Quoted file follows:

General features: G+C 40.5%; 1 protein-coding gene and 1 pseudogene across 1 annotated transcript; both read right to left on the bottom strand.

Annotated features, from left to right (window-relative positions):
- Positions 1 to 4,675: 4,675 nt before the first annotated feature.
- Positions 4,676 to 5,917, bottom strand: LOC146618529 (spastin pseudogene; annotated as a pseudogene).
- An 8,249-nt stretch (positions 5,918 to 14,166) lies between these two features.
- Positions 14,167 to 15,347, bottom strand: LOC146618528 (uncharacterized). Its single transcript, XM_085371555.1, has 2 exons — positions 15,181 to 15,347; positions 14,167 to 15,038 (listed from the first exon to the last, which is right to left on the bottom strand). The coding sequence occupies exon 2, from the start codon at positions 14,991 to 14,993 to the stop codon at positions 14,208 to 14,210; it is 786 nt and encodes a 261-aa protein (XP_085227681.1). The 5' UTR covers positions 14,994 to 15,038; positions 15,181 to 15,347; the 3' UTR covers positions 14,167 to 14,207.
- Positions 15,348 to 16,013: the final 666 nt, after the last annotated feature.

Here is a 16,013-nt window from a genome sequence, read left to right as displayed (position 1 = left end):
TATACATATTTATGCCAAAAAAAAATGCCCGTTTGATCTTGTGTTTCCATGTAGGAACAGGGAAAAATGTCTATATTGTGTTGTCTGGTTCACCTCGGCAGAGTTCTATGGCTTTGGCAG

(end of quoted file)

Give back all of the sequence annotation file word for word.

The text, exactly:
General features: G+C 40.5%; 1 protein-coding gene and 1 pseudogene across 1 annotated transcript; both read right to left on the bottom strand.

Annotated features, from left to right (window-relative positions):
- Positions 1 to 4,675: 4,675 nt before the first annotated feature.
- Positions 4,676 to 5,917, bottom strand: LOC146618529 (spastin pseudogene; annotated as a pseudogene).
- An 8,249-nt stretch (positions 5,918 to 14,166) lies between these two features.
- Positions 14,167 to 15,347, bottom strand: LOC146618528 (uncharacterized). Its single transcript, XM_085371555.1, has 2 exons — positions 15,181 to 15,347; positions 14,167 to 15,038 (listed from the first exon to the last, which is right to left on the bottom strand). The coding sequence occupies exon 2, from the start codon at positions 14,991 to 14,993 to the stop codon at positions 14,208 to 14,210; it is 786 nt and encodes a 261-aa protein (XP_085227681.1). The 5' UTR covers positions 14,994 to 15,038; positions 15,181 to 15,347; the 3' UTR covers positions 14,167 to 14,207.
- Positions 15,348 to 16,013: the final 666 nt, after the last annotated feature.

Here is a 16,013-nt window from a genome sequence, read left to right as displayed (position 1 = left end):
TATACATATTTATGCCAAAAAAAAATGCCCGTTTGATCTTGTGTTTCCATGTAGGAACAGGGAAAAATGTCTATATTGTGTTGTCTGGTTCACCTCGGCAGAGTTCTATGGCTTTGGCAG